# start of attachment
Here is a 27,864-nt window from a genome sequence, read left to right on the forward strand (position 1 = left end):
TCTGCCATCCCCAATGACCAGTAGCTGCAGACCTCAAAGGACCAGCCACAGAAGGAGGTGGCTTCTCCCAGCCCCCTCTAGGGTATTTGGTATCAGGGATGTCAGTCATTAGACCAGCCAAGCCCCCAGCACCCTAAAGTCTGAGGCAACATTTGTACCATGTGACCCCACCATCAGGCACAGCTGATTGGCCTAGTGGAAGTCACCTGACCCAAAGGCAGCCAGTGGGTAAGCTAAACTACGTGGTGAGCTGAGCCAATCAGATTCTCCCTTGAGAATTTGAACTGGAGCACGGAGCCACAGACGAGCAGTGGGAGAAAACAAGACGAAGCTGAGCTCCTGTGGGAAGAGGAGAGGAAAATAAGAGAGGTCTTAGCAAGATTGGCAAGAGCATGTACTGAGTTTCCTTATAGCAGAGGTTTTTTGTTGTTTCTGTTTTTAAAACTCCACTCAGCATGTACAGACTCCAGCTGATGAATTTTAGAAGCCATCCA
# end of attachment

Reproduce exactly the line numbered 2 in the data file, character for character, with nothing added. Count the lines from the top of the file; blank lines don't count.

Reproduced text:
TCTGCCATCCCCAATGACCAGTAGCTGCAGACCTCAAAGGACCAGCCACAGAAGGAGGTGGCTTCTCCCAGCCCCCTCTAGGGTATTTGGTATCAGGGATGTCAGTCATTAGACCAGCCAAGCCCCCAGCACCCTAAAGTCTGAGGCAACATTTGTACCATGTGACCCCACCATCAGGCACAGCTGATTGGCCTAGTGGAAGTCACCTGACCCAAAGGCAGCCAGTGGGTAAGCTAAACTACGTGGTGAGCTGAGCCAATCAGATTCTCCCTTGAGAATTTGAACTGGAGCACGGAGCCACAGACGAGCAGTGGGAGAAAACAAGACGAAGCTGAGCTCCTGTGGGAAGAGGAGAGGAAAATAAGAGAGGTCTTAGCAAGATTGGCAAGAGCATGTACTGAGTTTCCTTATAGCAGAGGTTTTTTGTTGTTTCTGTTTTTAAAACTCCACTCAGCATGTACAGACTCCAGCTGATGAATTTTAGAAGCCATCCA